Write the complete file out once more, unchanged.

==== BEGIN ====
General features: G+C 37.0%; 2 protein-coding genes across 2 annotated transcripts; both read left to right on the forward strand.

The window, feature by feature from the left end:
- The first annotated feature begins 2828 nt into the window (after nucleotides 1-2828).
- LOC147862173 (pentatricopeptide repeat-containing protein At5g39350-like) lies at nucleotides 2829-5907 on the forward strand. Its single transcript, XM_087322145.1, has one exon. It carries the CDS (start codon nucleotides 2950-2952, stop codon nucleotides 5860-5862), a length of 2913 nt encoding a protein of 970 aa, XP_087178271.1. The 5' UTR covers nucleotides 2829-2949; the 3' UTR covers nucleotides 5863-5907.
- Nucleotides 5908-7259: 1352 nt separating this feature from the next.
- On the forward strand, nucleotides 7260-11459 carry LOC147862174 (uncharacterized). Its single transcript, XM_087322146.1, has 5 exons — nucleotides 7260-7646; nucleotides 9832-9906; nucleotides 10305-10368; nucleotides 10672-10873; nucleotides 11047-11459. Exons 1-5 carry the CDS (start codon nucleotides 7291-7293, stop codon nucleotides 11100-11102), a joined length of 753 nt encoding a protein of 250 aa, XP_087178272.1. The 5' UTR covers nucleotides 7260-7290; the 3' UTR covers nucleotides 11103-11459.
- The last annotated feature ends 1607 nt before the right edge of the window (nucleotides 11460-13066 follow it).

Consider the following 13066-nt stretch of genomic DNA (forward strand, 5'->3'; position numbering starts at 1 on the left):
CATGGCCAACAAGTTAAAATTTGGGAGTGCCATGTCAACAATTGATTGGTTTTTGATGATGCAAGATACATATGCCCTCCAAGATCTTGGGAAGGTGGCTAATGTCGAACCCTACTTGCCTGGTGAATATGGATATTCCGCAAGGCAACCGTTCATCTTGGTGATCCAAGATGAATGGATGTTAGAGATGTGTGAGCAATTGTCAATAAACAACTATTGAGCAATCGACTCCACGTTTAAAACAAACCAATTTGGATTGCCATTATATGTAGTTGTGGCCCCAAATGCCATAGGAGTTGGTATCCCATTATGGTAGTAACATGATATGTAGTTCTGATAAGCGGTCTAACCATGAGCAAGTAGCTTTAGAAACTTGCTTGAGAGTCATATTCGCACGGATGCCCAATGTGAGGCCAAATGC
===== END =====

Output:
General features: G+C 37.0%; 2 protein-coding genes across 2 annotated transcripts; both read left to right on the forward strand.

The window, feature by feature from the left end:
- The first annotated feature begins 2828 nt into the window (after nucleotides 1-2828).
- LOC147862173 (pentatricopeptide repeat-containing protein At5g39350-like) lies at nucleotides 2829-5907 on the forward strand. Its single transcript, XM_087322145.1, has one exon. It carries the CDS (start codon nucleotides 2950-2952, stop codon nucleotides 5860-5862), a length of 2913 nt encoding a protein of 970 aa, XP_087178271.1. The 5' UTR covers nucleotides 2829-2949; the 3' UTR covers nucleotides 5863-5907.
- Nucleotides 5908-7259: 1352 nt separating this feature from the next.
- On the forward strand, nucleotides 7260-11459 carry LOC147862174 (uncharacterized). Its single transcript, XM_087322146.1, has 5 exons — nucleotides 7260-7646; nucleotides 9832-9906; nucleotides 10305-10368; nucleotides 10672-10873; nucleotides 11047-11459. Exons 1-5 carry the CDS (start codon nucleotides 7291-7293, stop codon nucleotides 11100-11102), a joined length of 753 nt encoding a protein of 250 aa, XP_087178272.1. The 5' UTR covers nucleotides 7260-7290; the 3' UTR covers nucleotides 11103-11459.
- The last annotated feature ends 1607 nt before the right edge of the window (nucleotides 11460-13066 follow it).

Consider the following 13066-nt stretch of genomic DNA (forward strand, 5'->3'; position numbering starts at 1 on the left):
CATGGCCAACAAGTTAAAATTTGGGAGTGCCATGTCAACAATTGATTGGTTTTTGATGATGCAAGATACATATGCCCTCCAAGATCTTGGGAAGGTGGCTAATGTCGAACCCTACTTGCCTGGTGAATATGGATATTCCGCAAGGCAACCGTTCATCTTGGTGATCCAAGATGAATGGATGTTAGAGATGTGTGAGCAATTGTCAATAAACAACTATTGAGCAATCGACTCCACGTTTAAAACAAACCAATTTGGATTGCCATTATATGTAGTTGTGGCCCCAAATGCCATAGGAGTTGGTATCCCATTATGGTAGTAACATGATATGTAGTTCTGATAAGCGGTCTAACCATGAGCAAGTAGCTTTAGAAACTTGCTTGAGAGTCATATTCGCACGGATGCCCAATGTGAGGCCAAATGC